The coronavirus pandemic has forced most of us online to a greater degree than ever before. Many of our team members are working remotely, or have been, we hold client and staff meetings via Zoom and the new Microsoft application Teams. Our children, from kindergarten through post-graduate studies, have been schooled online; for many, this is an open-ended situation.
This increased online presence allows us to peruse more frequently the news about the COVID pandemic, the regulatory mandates, the economic and emotional impacts on our communities. Often anxiously, and sometimes obsessively.
Now, current events are becoming more fraught, more anxious-making to many of us, than ever. As good citizens, we need to be informed, certainly. Unfortunately, too many people have been affected by anxiety and depression this year – and money worries have been shown to be a leading cause of feelings of uneasiness.
A study conducted by the Centers for Disease Control and Prevention in late June 2020 was published Thursday, August 13, 2020, in the journal Morbidity and Mortality Weekly. The report shows anxiety and depression skyrocketing amid the COVID-19 pandemic, noting that the percentage of Americans reporting symptoms of anxiety disorder has increased about threefold, and the percentage reporting symptoms of depressive disorder about fourfold, compared with levels seen in a survey conducted around the same period in 2019.
Is it possible that by unplugging we could help ourselves?
Because anxiety is anathema to focus. And you know I’m a believer in focus. Deep focus. More calm, leading to greater focus, in both our working and non-working lives can bring enormous benefits.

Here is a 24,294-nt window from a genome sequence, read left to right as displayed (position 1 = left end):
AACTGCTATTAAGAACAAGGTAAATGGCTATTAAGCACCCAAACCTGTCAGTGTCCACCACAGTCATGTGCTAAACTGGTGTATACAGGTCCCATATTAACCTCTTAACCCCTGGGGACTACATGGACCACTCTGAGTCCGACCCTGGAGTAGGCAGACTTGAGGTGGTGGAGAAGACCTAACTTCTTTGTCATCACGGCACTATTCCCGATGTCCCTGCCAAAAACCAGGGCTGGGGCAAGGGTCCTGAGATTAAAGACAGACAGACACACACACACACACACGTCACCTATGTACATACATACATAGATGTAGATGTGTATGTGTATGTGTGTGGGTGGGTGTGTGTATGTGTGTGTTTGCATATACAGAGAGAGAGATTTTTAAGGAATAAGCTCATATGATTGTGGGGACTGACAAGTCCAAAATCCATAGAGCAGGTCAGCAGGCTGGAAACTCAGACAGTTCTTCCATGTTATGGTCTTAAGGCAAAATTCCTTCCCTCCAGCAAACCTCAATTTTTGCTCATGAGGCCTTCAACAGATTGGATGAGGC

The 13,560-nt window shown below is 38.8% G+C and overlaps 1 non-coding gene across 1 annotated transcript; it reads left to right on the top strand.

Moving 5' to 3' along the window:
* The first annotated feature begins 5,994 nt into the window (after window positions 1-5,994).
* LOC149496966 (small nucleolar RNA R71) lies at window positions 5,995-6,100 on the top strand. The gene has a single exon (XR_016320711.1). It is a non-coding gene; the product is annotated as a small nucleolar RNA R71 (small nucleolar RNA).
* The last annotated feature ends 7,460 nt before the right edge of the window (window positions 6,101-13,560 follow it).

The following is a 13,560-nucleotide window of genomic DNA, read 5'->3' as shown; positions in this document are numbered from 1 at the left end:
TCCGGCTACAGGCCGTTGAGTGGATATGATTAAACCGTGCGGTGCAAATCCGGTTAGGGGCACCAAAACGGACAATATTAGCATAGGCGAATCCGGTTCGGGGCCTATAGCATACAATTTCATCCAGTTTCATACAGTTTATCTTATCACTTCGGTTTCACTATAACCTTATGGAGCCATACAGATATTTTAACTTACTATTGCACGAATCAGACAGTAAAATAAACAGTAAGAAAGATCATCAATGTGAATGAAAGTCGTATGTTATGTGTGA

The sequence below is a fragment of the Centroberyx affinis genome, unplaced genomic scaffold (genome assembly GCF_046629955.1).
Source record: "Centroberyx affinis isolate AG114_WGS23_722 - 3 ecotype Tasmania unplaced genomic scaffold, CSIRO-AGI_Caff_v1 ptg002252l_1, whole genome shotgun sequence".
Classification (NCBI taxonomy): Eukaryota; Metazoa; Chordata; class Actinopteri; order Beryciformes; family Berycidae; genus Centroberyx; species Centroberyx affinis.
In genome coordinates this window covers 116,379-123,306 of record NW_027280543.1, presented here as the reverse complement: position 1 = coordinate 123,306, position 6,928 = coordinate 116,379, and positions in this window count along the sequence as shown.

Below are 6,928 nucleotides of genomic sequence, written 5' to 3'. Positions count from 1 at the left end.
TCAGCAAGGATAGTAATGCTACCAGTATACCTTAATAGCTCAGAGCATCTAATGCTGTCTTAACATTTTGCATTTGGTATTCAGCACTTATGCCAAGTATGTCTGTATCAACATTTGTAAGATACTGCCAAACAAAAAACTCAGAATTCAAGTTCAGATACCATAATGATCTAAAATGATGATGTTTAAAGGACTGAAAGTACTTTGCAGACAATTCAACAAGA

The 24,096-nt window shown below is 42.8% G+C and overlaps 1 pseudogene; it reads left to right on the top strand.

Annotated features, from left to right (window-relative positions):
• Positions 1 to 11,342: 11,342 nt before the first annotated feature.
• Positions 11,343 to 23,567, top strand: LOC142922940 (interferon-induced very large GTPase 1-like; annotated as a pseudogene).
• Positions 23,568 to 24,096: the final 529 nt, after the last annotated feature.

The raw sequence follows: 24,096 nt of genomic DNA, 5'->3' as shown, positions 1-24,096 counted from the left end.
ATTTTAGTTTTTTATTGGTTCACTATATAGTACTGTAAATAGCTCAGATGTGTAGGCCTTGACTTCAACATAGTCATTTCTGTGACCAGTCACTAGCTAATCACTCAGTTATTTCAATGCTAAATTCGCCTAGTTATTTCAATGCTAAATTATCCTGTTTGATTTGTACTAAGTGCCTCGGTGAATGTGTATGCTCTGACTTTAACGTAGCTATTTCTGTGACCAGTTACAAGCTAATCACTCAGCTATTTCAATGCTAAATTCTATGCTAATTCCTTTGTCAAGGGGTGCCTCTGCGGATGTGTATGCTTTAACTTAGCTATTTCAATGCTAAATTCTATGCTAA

But, how do we unplug when we aren’t at work, yet not completely isolate ourselves from others? How much is too much? How much is too little? That is for each individual to determine. Some people can completely unplug quite happily, while others may want to stay more connected.
We can be choosy about our sources of information, and read articles or websites we think are likely to be both informative and uninflammatory.
We can connect with friends and family who uplift us.
One way we might reduce anxiety and stress could be to create a boundary around our evenings, and make them as much as possible an unwinding-time. Let’s breathe deeply, and give ourselves permission – no, empower ourselves – not to be anxious and stressed. And to take charge of our time, spending it on what we truly value.
We can allow ourselves to be content. Remember that in relationships, it’s good to play deaf occasionally, and let things pass without comment. Not everything has to be a battle.
Then, let’s shut off our computers, put our phones and tablets aside, and enjoy our evenings offline. We can watch a new film – or an old favorite – with family or alone, depending on our households. We can listen to music, read a book. Work on assembling a puzzle (this is a new family favorite in my house).
You may find you sleep better, and perhaps wake better, too. I know I do – on both counts, when I am mindful and remember to unplug and enjoy my family – in person, in real time.
How do you unplug – what are your strategies, what activities do you replace net-surfing and news-surfing with?
Please click here to email me directly – I would love to hear your stories – and maybe get a few tips!
Until next Wednesday –